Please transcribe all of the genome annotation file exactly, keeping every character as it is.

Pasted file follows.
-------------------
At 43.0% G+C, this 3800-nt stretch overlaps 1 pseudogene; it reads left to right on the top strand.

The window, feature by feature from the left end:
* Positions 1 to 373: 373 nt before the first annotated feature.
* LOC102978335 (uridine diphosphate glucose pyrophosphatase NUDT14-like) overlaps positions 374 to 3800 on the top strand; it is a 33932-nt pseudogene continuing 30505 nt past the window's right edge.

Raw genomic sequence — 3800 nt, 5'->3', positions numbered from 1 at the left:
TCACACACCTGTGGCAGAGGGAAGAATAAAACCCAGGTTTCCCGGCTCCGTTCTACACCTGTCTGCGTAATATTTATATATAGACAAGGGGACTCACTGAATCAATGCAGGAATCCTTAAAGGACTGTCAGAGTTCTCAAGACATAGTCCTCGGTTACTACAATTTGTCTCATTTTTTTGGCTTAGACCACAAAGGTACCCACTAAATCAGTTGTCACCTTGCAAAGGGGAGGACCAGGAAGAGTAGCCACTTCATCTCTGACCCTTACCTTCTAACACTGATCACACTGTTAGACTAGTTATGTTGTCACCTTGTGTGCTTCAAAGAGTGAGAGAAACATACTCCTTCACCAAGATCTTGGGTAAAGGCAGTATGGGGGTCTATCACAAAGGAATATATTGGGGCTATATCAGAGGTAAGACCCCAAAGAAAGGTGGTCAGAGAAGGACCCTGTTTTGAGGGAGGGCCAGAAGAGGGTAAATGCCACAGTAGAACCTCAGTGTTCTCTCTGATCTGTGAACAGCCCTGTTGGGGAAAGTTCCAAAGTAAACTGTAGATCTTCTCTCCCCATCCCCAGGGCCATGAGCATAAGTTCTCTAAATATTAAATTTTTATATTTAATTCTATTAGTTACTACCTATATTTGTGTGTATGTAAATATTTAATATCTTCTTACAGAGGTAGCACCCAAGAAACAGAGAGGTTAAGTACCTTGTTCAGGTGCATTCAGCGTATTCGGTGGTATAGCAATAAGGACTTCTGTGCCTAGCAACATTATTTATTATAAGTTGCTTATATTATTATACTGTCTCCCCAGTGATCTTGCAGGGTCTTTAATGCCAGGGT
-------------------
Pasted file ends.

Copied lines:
At 43.0% G+C, this 3800-nt stretch overlaps 1 pseudogene; it reads left to right on the top strand.

The window, feature by feature from the left end:
* Positions 1 to 373: 373 nt before the first annotated feature.
* LOC102978335 (uridine diphosphate glucose pyrophosphatase NUDT14-like) overlaps positions 374 to 3800 on the top strand; it is a 33932-nt pseudogene continuing 30505 nt past the window's right edge.

Raw genomic sequence — 3800 nt, 5'->3', positions numbered from 1 at the left:
TCACACACCTGTGGCAGAGGGAAGAATAAAACCCAGGTTTCCCGGCTCCGTTCTACACCTGTCTGCGTAATATTTATATATAGACAAGGGGACTCACTGAATCAATGCAGGAATCCTTAAAGGACTGTCAGAGTTCTCAAGACATAGTCCTCGGTTACTACAATTTGTCTCATTTTTTTGGCTTAGACCACAAAGGTACCCACTAAATCAGTTGTCACCTTGCAAAGGGGAGGACCAGGAAGAGTAGCCACTTCATCTCTGACCCTTACCTTCTAACACTGATCACACTGTTAGACTAGTTATGTTGTCACCTTGTGTGCTTCAAAGAGTGAGAGAAACATACTCCTTCACCAAGATCTTGGGTAAAGGCAGTATGGGGGTCTATCACAAAGGAATATATTGGGGCTATATCAGAGGTAAGACCCCAAAGAAAGGTGGTCAGAGAAGGACCCTGTTTTGAGGGAGGGCCAGAAGAGGGTAAATGCCACAGTAGAACCTCAGTGTTCTCTCTGATCTGTGAACAGCCCTGTTGGGGAAAGTTCCAAAGTAAACTGTAGATCTTCTCTCCCCATCCCCAGGGCCATGAGCATAAGTTCTCTAAATATTAAATTTTTATATTTAATTCTATTAGTTACTACCTATATTTGTGTGTATGTAAATATTTAATATCTTCTTACAGAGGTAGCACCCAAGAAACAGAGAGGTTAAGTACCTTGTTCAGGTGCATTCAGCGTATTCGGTGGTATAGCAATAAGGACTTCTGTGCCTAGCAACATTATTTATTATAAGTTGCTTATATTATTATACTGTCTCCCCAGTGATCTTGCAGGGTCTTTAATGCCAGGGT